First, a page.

Pregnant women now have to be more careful than ever since a new study suggests that they might give birth to babies with microcephaly if they get infected with the mosquito-borne Zika virus. Zika increases the risk of the fetus to develop microcephaly or other birth defects, especially if the mother gets infected during the first trimester of the pregnancy.
Microcephaly is a rare condition that usually affects seven babies out of 10,000. They are born with undersized heads and can experience problems with hearing, vision, seizures, or some developmental issues. Now, the connection with the Zika virus brought more attention to microcephaly.
The Centers for Disease Control and Prevention found that birth defect rates are 20 times higher than usual in babies whose mothers got infected with Zika while pregnant. The birth defects they analyzed included microcephaly, neural tube defects, eye defects, and some other dysfunctions of the central nervous system.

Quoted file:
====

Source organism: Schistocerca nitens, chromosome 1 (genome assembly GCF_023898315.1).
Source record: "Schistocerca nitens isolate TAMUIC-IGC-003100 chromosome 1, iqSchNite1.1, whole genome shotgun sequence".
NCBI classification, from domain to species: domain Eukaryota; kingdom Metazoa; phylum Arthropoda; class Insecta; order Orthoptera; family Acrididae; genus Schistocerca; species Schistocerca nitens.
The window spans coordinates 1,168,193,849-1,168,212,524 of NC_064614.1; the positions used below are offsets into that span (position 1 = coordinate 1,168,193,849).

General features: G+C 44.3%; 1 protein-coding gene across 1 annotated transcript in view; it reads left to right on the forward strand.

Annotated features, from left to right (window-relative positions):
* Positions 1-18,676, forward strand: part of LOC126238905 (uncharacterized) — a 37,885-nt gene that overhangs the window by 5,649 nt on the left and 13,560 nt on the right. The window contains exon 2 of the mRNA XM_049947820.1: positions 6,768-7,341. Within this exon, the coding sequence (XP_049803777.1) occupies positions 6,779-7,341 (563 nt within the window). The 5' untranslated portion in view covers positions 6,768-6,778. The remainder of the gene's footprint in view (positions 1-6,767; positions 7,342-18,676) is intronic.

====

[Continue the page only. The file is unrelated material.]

First of all, CDC looked at how often such defects occur among populations that were not affected by Zika. This included Massachusetts and North Carolina in 2013, and three counties in Atlanta, Georgia, in 2013 and 2014. They chose these specific regions because they had some good surveillance systems that recorded the rates of birth defects.
The results showed that the birth defect rate was 2.86 per 1,000 births, with microcephaly more specifically 1.5 per 1,000 births. Then, they compared their numbers with statistics from the U.S. Zika Pregnancy Registry between January and September 2016.
During this period of time, 442 mothers infected with Zika had babies. Of these babies, 26 had birth defects. This raises the birth defect rate to 58.8 per 1,000 births. But what are the chances that a woman would have a child with a birth defect if she is infected while pregnant?
A study that looked at data from Brazil indicates that the chances for the baby to develop microcephaly are between 1 and 13 percent. The U.S. data falls between these rates and confirms the results.
The problem is much bigger than it seems, as more children are born to mothers infected with Zika and more develop microcephaly or other birth defects. Also, children might develop microcephaly when they are older, even if they were born healthy. Zika might not go away soon, and many lives are to be influenced by this terrible virus.
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